With the holiday season already upon us, President Donald Trump has launched a new seasonal version of his classic "Make America Great Again" hats. Trump has released holiday versions of his hats before. In October, we got to see the Halloween-themed hat. And back in March, Trump's online store released the St. Patrick's Day hat.
When we saw that Tesla CEO Elon Musk was selling the "world's most boring hat" to help fundraise his new tunnel-digging company, we were unsure whether it would be successful or not. After all, it truly lived up to its name, simply featuring "The Boring Company" branded on the front and nothing else. It turns out the hat fundraiser managed to rake in $300,000 for Musk's company, according to CNBC. CNBC thankfully did the math for us, and at $20 a pop, that means around 15,000 caps have been sold.
We've got to say, food companies have been bringing the heat lately, when it comes to promotional apparel. Last week, Hidden Valley unveiled its holiday merchandise collection, and before that, we had Taco Bell and KFC making waves. But we have to give credit where credit is due, and this Thanksgiving apparel from Stove Top is a true marvel. Kraft's stuffing brand rolled out its Thanksgiving Dinner Pants, and we are not worthy.
Muck Rack makes it simple to find people, tweets, or articles that mention any name, keyword, company, hashtag etc. We've compiled this guide to help you make the most of your search.
Selecting a term
Start searching tweets, articles from media outlets, articles mentioned in tweets, journalists'
names, titles and bios with some suggested searches:
Companies or Topics (e.g. iPhone, Microsoft)
Phrases (e.g. "cloud computing") — use quotes to keep the terms together
Twitter handles (e.g. @username) — returns those who have mentioned or replied to
Names (e.g. "David Pogue")
Hashtags (e.g. #sxsw, #london2012)
Bio details (e.g. vegan, Olympics, father)
Muck Rack's Advanced Search allows for many boolean operators.
Find results that mention multiple specified terms, use AND or
+. For example, ensure each result contains both Elon Musk and Mark Zuckerberg by
searching Musk AND Zuckerberg or Musk + Zuckerberg.
Use the operators OR or , to broaden your search when you'd like either of
multiple terms to appear in results. (This is the default behavior of our search when no operators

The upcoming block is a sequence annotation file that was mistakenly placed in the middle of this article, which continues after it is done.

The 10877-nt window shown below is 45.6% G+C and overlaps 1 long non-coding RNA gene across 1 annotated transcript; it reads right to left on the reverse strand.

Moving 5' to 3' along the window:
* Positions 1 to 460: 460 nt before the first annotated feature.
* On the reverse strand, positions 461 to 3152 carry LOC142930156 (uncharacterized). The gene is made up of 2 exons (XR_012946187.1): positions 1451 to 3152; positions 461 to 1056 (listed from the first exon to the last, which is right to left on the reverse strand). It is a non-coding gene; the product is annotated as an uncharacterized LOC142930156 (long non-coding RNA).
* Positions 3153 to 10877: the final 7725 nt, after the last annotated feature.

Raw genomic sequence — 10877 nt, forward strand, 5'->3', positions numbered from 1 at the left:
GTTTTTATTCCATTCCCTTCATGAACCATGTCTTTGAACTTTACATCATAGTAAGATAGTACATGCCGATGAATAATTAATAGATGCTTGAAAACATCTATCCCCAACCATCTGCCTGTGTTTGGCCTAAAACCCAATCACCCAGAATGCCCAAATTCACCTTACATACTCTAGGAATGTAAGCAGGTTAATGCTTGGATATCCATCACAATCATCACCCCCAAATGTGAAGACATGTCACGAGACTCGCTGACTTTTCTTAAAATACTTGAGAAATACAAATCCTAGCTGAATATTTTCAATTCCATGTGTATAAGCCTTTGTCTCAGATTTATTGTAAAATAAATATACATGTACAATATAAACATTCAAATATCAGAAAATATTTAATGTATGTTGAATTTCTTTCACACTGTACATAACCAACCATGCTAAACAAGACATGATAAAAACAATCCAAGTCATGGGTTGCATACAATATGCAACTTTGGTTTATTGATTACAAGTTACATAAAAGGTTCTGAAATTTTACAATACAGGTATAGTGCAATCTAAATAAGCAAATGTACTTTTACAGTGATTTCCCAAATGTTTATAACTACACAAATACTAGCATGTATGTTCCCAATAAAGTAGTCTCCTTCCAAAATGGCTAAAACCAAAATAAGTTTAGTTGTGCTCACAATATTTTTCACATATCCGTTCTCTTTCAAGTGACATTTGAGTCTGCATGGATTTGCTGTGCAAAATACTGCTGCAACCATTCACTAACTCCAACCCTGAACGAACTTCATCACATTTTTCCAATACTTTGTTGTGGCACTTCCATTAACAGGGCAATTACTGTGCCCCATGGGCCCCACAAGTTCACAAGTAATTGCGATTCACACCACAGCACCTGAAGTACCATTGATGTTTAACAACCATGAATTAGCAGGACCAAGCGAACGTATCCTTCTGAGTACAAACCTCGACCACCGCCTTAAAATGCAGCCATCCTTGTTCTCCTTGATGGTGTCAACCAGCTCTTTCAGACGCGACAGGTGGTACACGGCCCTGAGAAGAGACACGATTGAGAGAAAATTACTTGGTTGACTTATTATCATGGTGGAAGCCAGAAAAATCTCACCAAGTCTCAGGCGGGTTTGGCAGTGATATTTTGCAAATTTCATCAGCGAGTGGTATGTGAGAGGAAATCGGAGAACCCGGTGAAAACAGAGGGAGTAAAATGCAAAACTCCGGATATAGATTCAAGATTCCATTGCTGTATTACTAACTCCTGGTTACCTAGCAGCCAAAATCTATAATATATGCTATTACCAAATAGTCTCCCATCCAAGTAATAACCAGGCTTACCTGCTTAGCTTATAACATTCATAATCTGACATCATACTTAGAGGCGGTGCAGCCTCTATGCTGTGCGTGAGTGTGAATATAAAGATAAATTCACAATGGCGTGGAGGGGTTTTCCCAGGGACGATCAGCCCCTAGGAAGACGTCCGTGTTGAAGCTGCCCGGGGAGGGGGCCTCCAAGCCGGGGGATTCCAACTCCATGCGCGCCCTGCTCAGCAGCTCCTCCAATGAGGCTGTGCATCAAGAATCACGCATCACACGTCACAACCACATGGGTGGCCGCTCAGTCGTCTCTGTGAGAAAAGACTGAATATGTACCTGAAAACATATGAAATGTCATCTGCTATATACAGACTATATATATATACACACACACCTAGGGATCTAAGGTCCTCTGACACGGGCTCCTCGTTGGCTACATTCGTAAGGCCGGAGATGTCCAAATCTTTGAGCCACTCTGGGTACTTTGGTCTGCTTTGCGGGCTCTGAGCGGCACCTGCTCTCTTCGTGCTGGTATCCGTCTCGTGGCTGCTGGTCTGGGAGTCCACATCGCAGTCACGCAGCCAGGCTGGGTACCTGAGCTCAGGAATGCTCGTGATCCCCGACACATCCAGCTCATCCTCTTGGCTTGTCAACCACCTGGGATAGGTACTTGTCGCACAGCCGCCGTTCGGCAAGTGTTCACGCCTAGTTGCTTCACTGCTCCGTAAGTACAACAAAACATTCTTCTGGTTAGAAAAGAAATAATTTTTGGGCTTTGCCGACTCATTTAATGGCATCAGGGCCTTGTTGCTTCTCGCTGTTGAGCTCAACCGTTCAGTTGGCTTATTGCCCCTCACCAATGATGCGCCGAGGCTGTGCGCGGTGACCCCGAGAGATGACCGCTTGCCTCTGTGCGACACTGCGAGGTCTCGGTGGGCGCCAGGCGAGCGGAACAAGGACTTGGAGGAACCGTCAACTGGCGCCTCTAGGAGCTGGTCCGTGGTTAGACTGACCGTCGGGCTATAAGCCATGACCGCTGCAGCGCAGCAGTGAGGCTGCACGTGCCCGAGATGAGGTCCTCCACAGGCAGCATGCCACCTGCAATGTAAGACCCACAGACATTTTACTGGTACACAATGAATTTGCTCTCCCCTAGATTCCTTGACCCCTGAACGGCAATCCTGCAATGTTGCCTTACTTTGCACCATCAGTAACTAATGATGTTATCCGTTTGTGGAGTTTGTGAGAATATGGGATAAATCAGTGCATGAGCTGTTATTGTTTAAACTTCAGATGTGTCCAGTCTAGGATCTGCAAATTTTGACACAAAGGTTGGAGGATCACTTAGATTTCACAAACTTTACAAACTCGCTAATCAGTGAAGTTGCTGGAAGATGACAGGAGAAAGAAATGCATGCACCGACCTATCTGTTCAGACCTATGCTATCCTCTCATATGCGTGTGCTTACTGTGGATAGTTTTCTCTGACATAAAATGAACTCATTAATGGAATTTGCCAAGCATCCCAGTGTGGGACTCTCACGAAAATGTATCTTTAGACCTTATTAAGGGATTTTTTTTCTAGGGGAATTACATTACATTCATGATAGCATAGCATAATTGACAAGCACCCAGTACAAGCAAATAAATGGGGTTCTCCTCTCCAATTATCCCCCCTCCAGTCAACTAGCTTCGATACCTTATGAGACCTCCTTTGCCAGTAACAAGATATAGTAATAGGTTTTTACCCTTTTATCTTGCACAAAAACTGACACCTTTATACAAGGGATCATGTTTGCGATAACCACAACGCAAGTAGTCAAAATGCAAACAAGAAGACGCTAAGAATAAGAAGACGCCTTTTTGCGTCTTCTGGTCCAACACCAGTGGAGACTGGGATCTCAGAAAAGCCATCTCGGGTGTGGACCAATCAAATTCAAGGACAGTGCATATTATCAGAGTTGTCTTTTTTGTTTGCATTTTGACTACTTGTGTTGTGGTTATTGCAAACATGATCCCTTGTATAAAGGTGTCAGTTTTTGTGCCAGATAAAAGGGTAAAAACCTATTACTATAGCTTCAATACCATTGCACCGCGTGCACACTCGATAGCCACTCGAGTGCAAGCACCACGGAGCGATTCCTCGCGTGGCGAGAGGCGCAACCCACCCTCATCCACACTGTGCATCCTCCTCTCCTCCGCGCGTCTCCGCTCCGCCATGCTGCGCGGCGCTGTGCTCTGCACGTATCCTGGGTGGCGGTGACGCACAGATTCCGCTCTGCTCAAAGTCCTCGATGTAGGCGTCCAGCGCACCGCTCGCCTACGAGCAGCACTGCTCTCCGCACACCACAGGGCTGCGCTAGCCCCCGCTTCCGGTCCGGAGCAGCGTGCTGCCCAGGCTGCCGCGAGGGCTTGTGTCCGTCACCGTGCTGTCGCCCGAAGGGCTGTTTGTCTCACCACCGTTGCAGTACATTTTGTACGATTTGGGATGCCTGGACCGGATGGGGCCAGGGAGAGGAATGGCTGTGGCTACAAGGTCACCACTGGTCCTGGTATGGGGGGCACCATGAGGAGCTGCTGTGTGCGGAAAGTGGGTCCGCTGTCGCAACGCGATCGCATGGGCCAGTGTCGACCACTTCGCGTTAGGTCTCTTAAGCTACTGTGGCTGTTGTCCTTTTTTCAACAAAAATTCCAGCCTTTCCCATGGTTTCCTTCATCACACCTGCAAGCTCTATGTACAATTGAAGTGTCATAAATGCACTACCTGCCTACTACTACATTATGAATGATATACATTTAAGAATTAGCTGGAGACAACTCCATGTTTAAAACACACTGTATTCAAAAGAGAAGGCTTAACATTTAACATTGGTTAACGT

are used). For example, results will contain either cake or cookie by searching cake OR cookie or cake,cookie
Use NOT or - to subtract results from your search. For
example, searching Disney will yield results about the Walt Disney Company as well as Walt Disney
World Resort. To exclude mentions of Disney World, search for Disney -World or Disney
When using one of these operators with a phrase, enclose it in quotation marks. For example, you can
find results about smartphones excluding Apple's iPhone 4S by searching smartphone -"iPhone
Exact case matching or punctuation
If you're searching for a brand name or keyword that relies on specific punctuation marks or capitalization, you can
find results that match your exact query by adding matchcase: before the keyword you're searching for, like matchcase:E*TRADE .
Use parentheses to separate multiple
boolean phrases. For example, to find journalists talking about having fun in Disney World or
Disneyland, search for ("disney world" OR disneyland) AND fun.
An asterisk can be used to search for any variation of a root word truncated by the asterisk. For example, searching for admin* will return results for administrator, administration, administer, administered, etc.
A near operator is an AND operator where you can control the distance between the words. You can vary the distance the near operation uses by adding a forward slash and number (between 0-99) such as strawberries NEAR/10 "whipped cream", which means the strawberries must exist within 10 words of "whipped cream".